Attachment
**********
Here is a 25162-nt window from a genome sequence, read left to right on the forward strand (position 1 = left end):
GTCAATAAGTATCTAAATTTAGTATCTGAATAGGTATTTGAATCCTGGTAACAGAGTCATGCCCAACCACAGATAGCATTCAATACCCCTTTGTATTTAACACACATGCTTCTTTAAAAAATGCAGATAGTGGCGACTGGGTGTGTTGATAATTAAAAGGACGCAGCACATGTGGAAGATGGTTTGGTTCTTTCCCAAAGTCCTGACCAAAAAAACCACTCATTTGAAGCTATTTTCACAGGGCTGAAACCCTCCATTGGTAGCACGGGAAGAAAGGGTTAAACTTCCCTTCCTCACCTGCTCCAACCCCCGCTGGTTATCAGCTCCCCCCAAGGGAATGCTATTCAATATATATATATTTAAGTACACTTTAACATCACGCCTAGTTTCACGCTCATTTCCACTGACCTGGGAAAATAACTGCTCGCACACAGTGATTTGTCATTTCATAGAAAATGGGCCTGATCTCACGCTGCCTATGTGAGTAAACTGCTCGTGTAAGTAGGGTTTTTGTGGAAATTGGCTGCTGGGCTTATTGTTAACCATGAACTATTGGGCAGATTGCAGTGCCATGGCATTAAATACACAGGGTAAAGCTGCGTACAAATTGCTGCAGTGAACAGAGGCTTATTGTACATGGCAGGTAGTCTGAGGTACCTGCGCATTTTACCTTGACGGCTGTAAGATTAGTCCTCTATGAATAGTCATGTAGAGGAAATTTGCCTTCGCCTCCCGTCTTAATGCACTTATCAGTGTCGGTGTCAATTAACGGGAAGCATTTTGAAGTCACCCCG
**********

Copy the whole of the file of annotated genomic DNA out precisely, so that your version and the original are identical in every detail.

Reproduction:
Here is a 25162-nt window from a genome sequence, read left to right on the forward strand (position 1 = left end):
GTCAATAAGTATCTAAATTTAGTATCTGAATAGGTATTTGAATCCTGGTAACAGAGTCATGCCCAACCACAGATAGCATTCAATACCCCTTTGTATTTAACACACATGCTTCTTTAAAAAATGCAGATAGTGGCGACTGGGTGTGTTGATAATTAAAAGGACGCAGCACATGTGGAAGATGGTTTGGTTCTTTCCCAAAGTCCTGACCAAAAAAACCACTCATTTGAAGCTATTTTCACAGGGCTGAAACCCTCCATTGGTAGCACGGGAAGAAAGGGTTAAACTTCCCTTCCTCACCTGCTCCAACCCCCGCTGGTTATCAGCTCCCCCCAAGGGAATGCTATTCAATATATATATATTTAAGTACACTTTAACATCACGCCTAGTTTCACGCTCATTTCCACTGACCTGGGAAAATAACTGCTCGCACACAGTGATTTGTCATTTCATAGAAAATGGGCCTGATCTCACGCTGCCTATGTGAGTAAACTGCTCGTGTAAGTAGGGTTTTTGTGGAAATTGGCTGCTGGGCTTATTGTTAACCATGAACTATTGGGCAGATTGCAGTGCCATGGCATTAAATACACAGGGTAAAGCTGCGTACAAATTGCTGCAGTGAACAGAGGCTTATTGTACATGGCAGGTAGTCTGAGGTACCTGCGCATTTTACCTTGACGGCTGTAAGATTAGTCCTCTATGAATAGTCATGTAGAGGAAATTTGCCTTCGCCTCCCGTCTTAATGCACTTATCAGTGTCGGTGTCAATTAACGGGAAGCATTTTGAAGTCACCCCG